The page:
NS (Afghan women) v. Secretary of State for the Home Department

[2004] UKIAT 00328
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An Afghani woman (appellant) seeks asylum in the United Kingdom.

The Appellant and her husband lived and worked in Kabul, Afghanistan with their three young children. After war broke out in 1992 and the destruction of the family home, the Appellant and her family left Kabul and moved to Takhar, a town in northern Afghanistan where the Appellant’s in-laws lived. In Takhar, the local militia, Jamiat-e-Islami, regularly harassed and threatened the Appellant and killed members of her family due in part to their support for the previous communist government. The Appellant’s husband was taken and detained in prison, and the Appellant lost contact with him soon afterwards. The Appellant was later raped by a militia leader whose marriage proposal she had rejected. After the rape, the leader threatened to kill her if she did not accept his proposal. She left shortly afterwards and arrived in the UK and sought asylum and refugee status. Medical tests in the UK found that the Appellant suffered from Post Traumatic Stress Disorder.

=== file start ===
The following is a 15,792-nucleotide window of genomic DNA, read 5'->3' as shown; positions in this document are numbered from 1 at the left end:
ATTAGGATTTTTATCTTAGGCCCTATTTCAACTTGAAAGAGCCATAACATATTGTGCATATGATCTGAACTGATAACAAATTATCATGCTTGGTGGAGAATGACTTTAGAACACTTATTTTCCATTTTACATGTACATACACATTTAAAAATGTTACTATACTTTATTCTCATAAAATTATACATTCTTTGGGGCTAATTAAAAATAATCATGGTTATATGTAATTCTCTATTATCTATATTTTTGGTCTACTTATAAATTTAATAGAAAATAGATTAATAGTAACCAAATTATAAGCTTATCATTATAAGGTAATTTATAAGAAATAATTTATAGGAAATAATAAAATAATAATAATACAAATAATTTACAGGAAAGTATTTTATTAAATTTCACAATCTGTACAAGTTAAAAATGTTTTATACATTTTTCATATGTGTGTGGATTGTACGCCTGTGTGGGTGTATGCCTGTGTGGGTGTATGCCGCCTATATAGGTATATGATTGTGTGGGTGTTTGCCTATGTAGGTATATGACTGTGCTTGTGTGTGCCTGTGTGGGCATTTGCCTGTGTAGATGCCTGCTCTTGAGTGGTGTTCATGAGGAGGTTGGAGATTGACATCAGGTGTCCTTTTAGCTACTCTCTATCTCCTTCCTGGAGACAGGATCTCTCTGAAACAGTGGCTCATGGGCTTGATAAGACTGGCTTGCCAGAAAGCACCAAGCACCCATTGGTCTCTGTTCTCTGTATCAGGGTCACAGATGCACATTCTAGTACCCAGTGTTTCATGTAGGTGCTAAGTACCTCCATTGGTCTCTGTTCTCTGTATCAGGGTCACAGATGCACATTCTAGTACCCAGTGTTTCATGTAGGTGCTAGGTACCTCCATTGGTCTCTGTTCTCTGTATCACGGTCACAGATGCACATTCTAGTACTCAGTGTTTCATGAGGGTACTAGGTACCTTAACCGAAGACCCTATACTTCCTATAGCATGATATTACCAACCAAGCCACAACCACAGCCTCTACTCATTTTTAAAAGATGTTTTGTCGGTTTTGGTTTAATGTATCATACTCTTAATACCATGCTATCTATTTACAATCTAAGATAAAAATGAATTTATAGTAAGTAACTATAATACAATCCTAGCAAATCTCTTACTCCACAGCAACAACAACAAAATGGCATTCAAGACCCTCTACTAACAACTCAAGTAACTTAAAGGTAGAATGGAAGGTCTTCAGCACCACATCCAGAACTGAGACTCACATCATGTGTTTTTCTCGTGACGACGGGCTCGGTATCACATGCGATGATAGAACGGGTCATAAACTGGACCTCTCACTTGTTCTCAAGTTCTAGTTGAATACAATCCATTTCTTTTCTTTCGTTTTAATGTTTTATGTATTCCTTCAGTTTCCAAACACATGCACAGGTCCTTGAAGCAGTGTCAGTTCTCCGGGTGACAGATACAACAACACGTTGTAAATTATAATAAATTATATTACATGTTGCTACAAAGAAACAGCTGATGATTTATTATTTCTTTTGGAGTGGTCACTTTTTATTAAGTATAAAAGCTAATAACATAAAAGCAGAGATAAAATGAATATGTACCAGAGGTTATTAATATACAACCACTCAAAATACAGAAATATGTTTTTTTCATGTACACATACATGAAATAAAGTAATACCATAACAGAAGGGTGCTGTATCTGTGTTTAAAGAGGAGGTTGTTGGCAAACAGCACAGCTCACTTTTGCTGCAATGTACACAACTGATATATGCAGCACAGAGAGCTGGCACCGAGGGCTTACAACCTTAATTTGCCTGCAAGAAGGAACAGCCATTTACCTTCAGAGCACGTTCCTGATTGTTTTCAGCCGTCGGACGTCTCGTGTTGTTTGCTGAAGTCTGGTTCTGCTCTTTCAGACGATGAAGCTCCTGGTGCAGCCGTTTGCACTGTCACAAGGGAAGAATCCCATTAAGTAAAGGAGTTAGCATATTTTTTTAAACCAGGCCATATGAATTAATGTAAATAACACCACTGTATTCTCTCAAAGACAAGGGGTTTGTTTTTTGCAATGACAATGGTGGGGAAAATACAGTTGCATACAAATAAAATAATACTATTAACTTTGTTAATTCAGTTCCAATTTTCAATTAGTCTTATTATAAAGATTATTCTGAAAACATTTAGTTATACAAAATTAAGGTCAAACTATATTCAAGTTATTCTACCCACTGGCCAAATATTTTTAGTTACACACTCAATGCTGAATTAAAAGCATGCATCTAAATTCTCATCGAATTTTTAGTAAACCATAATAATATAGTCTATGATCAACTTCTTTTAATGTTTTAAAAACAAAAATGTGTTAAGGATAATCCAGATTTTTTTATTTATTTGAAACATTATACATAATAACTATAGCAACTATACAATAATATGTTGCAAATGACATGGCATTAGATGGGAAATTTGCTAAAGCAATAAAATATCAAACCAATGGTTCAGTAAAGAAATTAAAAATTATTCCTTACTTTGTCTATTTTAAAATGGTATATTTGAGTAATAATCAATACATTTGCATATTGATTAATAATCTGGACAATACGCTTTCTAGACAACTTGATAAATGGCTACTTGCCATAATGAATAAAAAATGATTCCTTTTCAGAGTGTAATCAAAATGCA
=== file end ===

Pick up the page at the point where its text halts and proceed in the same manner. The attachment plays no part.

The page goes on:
The Adjudicator refused to recognize the Appellant as a refugee and instead granted exceptional leave to remain in the country for one year. The Adjudicator found that though the Appellant had been persecuted and had legitimate reasons to fear for her safety, the persecution she had experienced did not correspond to her membership in a particular social group or any other ground for granting refugee status listed in the 1951 Refugee Convention. Also, the adjudicator noted that while it would be unsafe for the Appellant to return to Takhar, it would be reasonable for her to return to Kabul, where she was less likely to experience the type of persecution and treatment she had experienced in Takhar.

The Appellant appealed on two main grounds:

(1)    The Adjudicator had failed to consider additional factors that would render a return to Kabul harsh and unsafe.

(2)    The Adjudicator mistakenly classified the Appellant’s persecution as resulting from personal circumstances, rather than from the Appellant’s membership of a particular social group: “Women in Afghanistan without male family or tribal support.”